Foodservice Equipment Reports
Publisher's Viewpoint

FER Forecast’s Top Takeaways

So we did change our minds just a little bit and lowered the FER 2017 E&S market forecast to 4.1% nominal growth from last year’s ’17 forecast of 4.3%. And we also took our real change down to 1.8% from our original 2.1%. That’s because new AutoQuotes data showed my forecasting partner John Muldowney of Clarity Marketing and me that manufacturers have raised average list prices during the past year quite a bit more than we anticipated, nearly 4%. And that was before metals prices, especially carbon steels, began to spike in late spring this year. It’s the largest average list price increase since ’07-’08, to put it in perspective.

That’s one takeaway for operators from our annual forecast, which we presented Aug. 9 at the FER President’s Preview E&S Market Forecast meeting in Rosemont, Ill.: Expect your manufacturer and dealer suppliers to be more aggressive on price increases during the next year.

Carbon steel prices have jumped as much as 40% since the beginning of this year, according to Lisa Reisman, Executive Editor of MetalMiner, who presented the materials price-trends part of the forecast again this year. The reasons: Car companies are doing quite well using a lot of steel but the main driver is the U.S. steel makers won a big anti-dumping trade case against Chinese imports. Now nickel has moved higher too for reasons of its own having to do with mines in the Philippines; this puts pressure on stainless. Aluminum prices are moving higher too. Plastic resin prices are also trending up, Reisman says. When this many core materials used in foodservice E&S increase substantially in price, it puts pressure on the suppliers to raise prices. Just know it’s coming.

Perhaps the biggest takeaway for operators from the forecast is that, for most of you, as we said last month, ’17 should be another decent year. Yes, major chain same-store sales and traffic have been trending lower since February. This led a well-known restaurant stock analyst, Paul Westra of Stifel in Chicago, to declare a “restaurant recession” last month. And the chain sales and traffic trends were one factor in our decision to lower next year’s E&S forecast slightly. Chain trends are typically the leading indicator for the foodservice operator market. But while they dominate the restaurant market, the big chains are not the entire foodservice market. Other observers, including us, think part of the chain slowdown may be self-inflicted. There has been a lot of aggressive unit building the past few years and, given this is a very mature, saturated restaurant market, we may simply have too many seats chasing too few fannies, as they say.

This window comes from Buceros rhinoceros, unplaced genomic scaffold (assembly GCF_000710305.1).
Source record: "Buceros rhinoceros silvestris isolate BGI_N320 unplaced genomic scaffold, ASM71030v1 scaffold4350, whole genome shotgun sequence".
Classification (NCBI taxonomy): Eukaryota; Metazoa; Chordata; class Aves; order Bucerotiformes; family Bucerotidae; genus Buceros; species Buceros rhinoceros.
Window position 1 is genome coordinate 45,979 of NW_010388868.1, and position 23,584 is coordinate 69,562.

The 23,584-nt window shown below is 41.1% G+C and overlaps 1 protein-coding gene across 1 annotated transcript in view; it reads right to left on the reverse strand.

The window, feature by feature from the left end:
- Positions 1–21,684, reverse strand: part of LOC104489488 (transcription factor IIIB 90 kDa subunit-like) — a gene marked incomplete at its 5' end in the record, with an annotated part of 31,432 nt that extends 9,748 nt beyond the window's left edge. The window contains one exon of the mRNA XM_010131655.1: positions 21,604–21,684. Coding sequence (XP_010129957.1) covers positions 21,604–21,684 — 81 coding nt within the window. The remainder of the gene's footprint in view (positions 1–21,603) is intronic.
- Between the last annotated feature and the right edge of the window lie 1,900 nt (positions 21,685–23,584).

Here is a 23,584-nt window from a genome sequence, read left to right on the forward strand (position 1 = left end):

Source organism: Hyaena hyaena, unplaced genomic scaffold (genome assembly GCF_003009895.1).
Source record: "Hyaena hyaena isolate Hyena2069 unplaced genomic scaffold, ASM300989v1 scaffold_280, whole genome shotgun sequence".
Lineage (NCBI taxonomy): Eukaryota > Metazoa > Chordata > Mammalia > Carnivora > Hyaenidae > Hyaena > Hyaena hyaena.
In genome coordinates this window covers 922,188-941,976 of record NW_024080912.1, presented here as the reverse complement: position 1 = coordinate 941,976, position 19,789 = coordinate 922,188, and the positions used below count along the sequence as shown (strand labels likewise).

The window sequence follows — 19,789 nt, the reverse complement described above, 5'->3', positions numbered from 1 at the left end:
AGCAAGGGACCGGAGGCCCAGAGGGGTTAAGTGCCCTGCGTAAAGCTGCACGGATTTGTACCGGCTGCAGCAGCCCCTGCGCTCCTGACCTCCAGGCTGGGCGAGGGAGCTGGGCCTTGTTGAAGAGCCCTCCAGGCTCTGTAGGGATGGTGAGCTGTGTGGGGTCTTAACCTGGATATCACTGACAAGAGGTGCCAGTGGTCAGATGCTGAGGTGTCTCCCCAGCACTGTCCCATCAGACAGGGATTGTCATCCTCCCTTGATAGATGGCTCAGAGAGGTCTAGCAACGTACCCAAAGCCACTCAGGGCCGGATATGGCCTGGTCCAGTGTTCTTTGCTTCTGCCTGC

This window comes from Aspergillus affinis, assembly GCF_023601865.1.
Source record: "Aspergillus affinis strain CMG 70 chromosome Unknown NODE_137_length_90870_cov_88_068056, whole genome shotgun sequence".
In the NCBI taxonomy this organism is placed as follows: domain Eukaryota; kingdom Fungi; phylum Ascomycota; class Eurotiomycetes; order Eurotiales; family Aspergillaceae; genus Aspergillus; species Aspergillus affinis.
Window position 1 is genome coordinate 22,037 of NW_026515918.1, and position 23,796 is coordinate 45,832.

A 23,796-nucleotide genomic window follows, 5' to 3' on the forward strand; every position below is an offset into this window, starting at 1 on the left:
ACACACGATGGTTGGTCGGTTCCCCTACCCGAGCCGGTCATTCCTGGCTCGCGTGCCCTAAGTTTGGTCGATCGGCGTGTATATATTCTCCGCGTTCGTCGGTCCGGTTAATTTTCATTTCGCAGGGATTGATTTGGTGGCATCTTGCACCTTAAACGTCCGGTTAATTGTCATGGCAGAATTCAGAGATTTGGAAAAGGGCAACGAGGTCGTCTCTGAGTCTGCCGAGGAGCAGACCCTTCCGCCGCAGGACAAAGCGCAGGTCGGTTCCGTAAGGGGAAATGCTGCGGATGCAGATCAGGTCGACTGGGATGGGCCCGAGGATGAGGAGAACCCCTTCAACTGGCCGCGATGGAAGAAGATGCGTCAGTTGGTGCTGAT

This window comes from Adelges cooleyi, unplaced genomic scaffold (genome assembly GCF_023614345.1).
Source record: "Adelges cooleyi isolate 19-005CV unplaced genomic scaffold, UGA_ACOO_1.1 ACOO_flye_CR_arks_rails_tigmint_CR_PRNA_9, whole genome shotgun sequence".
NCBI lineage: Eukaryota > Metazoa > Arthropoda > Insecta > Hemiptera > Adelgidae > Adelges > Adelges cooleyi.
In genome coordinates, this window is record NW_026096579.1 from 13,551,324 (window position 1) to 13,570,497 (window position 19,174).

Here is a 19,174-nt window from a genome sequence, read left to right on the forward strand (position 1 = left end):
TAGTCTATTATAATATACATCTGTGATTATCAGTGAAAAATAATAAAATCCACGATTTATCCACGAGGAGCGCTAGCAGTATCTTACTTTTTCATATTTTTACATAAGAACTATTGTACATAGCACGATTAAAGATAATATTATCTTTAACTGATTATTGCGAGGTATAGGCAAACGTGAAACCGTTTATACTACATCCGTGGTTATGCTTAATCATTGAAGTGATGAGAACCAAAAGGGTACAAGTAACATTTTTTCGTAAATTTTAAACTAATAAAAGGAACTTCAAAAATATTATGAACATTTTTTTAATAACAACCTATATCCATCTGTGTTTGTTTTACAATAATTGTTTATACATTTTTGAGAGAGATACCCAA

Our Technomic friends say independent restaurants are doing well, as are nearly all the other 22 segments, including the major institutional segments. And as I mentioned last month the general economy continues to benefit foodservice with continuing strong jobs growth and even lower gasoline prices than last year.

So be careful out there, but don’t believe reports the sky is falling. Unless something really dramatic happens, it isn’t in the foreseeable future. Party on, my friends.

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